Place holds the people. They wander, making a life – place is inside them,
staking its claims, reserving its treasures. 
               What place? Maybe the space by a mother, between her bed and the wall. Or the backyards of a childhood. It may be an endless plain with its secrets for living. 
               For Oodgeroo, the green island in the sea’s embrace, Mudjerribah miscalled Stradbroke. The grove Moongalba, miscalled Myora for the length of a colonial season. 
               Mother, worker, activist, time remakes her, elder and teacher in the Sitting Down Place, Moongalba. 
The claims of place: find me, recover the old ways. In the finding, the gift: generations, voices longed for, patha of old retraced, surprising radiance of then-new skies. 
               The girl named for paperbark outlives the cities and honours, outlives anger. Her work, words that outlive even injustice. 
               Oodgeroo gathers lore from the bush thickets, from the tellers of tales, from a childhood remembered.  At the Sitting Down Place she rears tree-trunks figured with carpet-snake, her father’s clan; builds a Round House, a shelter to welcome people.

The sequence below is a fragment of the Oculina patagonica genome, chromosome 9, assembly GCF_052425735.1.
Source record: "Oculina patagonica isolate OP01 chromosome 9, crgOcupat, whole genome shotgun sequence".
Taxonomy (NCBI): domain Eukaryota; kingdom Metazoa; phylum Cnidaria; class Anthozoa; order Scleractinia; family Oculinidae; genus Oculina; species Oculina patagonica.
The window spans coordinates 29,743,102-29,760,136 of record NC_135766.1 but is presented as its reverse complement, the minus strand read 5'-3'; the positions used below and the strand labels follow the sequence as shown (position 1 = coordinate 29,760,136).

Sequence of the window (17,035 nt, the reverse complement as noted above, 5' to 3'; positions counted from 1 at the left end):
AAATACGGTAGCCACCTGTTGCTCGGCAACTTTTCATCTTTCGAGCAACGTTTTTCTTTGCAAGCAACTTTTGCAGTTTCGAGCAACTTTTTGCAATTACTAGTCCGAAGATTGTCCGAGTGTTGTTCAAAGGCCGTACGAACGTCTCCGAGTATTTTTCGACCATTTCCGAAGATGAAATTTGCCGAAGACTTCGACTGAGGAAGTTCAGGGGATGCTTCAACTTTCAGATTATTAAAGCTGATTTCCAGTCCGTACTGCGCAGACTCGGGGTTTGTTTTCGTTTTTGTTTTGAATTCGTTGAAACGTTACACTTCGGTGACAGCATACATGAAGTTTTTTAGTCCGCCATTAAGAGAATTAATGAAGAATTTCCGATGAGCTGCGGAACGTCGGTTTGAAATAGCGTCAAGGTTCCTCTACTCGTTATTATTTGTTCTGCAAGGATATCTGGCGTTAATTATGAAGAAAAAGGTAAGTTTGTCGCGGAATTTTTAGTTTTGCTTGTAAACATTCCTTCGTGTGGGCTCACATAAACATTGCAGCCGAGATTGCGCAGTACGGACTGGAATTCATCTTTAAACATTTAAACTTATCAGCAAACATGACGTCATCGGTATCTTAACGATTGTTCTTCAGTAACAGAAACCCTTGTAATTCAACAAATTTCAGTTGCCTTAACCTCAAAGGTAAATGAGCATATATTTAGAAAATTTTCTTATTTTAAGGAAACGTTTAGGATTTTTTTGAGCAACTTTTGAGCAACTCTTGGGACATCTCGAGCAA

A place can be offered and received.
               Here in the Round House the children sit, a ferry-trip from home. And tourists, wondering. The gift of place is set out, the food of life: landscape the city supplanted, laws of the land before streets, greetings at the gathering of peoples. 
               Her always simple words:     
Tell them of brown kids picked on
Tell them of confidence gone
Of lives and language taken
Of anger awakened
               But, more,
To care for creatures of foot fin and wing
Cherish the bush that greens our wandering
Together no matter the colour of the face
make of our meetings a special place,

Judith Rodriguez reads 'Moongalba'